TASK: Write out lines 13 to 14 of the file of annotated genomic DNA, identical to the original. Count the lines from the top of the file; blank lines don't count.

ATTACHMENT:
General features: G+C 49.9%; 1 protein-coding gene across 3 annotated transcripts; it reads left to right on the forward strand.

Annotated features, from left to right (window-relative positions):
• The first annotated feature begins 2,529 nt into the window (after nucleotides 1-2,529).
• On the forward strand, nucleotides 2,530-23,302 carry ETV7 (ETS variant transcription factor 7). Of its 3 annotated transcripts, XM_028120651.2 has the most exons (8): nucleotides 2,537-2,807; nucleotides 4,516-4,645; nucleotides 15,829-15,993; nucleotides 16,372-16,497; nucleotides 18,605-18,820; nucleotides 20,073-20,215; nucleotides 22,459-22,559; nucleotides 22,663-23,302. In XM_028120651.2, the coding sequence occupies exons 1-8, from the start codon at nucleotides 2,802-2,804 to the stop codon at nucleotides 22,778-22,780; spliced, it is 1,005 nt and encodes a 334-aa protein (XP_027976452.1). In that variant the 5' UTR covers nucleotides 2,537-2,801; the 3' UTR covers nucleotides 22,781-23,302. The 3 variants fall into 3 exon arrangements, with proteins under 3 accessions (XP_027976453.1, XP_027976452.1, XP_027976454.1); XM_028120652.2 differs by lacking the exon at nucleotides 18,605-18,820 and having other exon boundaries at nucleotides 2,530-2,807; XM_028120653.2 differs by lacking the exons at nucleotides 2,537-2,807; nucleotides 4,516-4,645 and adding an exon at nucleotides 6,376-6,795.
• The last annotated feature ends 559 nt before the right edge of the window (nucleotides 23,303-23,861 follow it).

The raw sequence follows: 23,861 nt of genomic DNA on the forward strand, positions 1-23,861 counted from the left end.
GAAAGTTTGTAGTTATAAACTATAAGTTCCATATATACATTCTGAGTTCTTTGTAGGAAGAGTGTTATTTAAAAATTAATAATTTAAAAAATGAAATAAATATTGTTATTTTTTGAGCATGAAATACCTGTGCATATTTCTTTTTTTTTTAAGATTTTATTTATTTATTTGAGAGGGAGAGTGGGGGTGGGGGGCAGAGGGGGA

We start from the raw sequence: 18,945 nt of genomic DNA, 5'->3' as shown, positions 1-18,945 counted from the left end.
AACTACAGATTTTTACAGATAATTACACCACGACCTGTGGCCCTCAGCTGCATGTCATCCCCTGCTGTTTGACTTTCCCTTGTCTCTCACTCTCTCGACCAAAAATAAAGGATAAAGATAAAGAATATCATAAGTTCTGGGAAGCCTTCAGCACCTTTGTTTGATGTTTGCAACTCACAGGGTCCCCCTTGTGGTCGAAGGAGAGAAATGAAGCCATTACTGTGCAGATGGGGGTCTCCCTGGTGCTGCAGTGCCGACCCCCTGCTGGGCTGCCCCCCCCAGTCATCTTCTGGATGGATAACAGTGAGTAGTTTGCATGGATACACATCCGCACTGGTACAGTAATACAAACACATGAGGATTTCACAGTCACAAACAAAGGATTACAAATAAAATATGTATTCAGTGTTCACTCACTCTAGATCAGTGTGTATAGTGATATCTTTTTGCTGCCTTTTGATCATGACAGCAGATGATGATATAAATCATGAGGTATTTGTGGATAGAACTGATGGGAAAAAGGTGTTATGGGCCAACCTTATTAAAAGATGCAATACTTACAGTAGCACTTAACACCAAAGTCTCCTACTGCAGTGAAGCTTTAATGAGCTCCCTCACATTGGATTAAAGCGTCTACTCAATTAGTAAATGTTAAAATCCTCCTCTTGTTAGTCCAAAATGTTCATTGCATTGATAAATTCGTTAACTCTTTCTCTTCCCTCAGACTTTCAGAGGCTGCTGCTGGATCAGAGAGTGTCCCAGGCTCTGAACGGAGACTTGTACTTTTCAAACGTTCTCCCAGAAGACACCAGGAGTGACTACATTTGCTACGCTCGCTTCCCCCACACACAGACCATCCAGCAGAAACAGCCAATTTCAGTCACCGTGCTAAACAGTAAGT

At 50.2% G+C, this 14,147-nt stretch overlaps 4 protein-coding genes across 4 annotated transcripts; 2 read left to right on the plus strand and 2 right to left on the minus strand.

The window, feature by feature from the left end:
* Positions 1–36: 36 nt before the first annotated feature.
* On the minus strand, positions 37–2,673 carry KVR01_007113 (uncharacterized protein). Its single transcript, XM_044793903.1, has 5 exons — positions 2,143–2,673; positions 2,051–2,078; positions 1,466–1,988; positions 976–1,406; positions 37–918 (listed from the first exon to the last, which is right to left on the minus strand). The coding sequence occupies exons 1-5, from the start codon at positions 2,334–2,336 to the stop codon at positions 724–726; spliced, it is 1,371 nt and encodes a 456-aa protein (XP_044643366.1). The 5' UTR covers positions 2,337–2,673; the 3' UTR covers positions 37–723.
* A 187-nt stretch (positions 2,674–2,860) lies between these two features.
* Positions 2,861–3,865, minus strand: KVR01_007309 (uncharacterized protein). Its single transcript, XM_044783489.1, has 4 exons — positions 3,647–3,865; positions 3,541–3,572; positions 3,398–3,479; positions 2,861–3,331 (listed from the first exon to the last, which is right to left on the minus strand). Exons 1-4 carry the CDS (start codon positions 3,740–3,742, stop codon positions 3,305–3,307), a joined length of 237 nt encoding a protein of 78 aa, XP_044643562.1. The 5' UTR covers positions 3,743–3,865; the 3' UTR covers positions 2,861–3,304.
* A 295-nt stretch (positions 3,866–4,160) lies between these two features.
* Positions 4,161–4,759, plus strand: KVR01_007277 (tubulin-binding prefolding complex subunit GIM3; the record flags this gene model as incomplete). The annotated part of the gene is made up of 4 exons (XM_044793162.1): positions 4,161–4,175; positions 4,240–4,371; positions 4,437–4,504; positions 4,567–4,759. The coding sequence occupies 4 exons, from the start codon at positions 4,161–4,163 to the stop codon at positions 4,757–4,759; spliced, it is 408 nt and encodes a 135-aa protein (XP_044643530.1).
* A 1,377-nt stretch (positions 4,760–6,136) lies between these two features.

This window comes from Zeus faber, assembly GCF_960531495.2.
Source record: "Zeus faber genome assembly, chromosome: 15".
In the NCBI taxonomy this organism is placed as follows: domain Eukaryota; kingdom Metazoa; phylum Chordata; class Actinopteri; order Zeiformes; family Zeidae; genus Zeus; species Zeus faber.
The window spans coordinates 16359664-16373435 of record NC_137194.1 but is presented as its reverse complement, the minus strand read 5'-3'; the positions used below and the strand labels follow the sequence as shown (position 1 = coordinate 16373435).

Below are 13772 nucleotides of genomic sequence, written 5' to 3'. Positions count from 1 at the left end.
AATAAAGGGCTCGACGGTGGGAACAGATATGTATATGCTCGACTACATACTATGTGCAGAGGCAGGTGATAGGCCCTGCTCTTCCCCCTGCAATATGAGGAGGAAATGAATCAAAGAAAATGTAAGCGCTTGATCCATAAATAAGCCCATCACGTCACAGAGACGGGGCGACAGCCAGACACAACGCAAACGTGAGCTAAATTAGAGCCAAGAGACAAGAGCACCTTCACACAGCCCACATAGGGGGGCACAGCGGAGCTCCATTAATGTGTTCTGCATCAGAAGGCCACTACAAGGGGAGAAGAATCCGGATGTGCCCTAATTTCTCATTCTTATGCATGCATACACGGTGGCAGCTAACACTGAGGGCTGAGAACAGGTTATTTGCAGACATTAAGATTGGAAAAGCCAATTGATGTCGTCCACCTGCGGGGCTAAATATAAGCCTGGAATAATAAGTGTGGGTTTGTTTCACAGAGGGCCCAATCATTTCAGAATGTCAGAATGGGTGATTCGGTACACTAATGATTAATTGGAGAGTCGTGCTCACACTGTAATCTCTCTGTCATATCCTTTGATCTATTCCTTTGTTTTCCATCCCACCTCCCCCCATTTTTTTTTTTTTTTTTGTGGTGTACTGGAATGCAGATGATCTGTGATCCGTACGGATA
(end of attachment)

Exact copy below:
* On the minus strand, positions 37–2,673 carry KVR01_007113 (uncharacterized protein). Its single transcript, XM_044793903.1, has 5 exons — positions 2,143–2,673; positions 2,051–2,078; positions 1,466–1,988; positions 976–1,406; positions 37–918 (listed from the first exon to the last, which is right to left on the minus strand). The coding sequence occupies exons 1-5, from the start codon at positions 2,334–2,336 to the stop codon at positions 724–726; spliced, it is 1,371 nt and encodes a 456-aa protein (XP_044643366.1). The 5' UTR covers positions 2,337–2,673; the 3' UTR covers positions 37–723.
* A 187-nt stretch (positions 2,674–2,860) lies between these two features.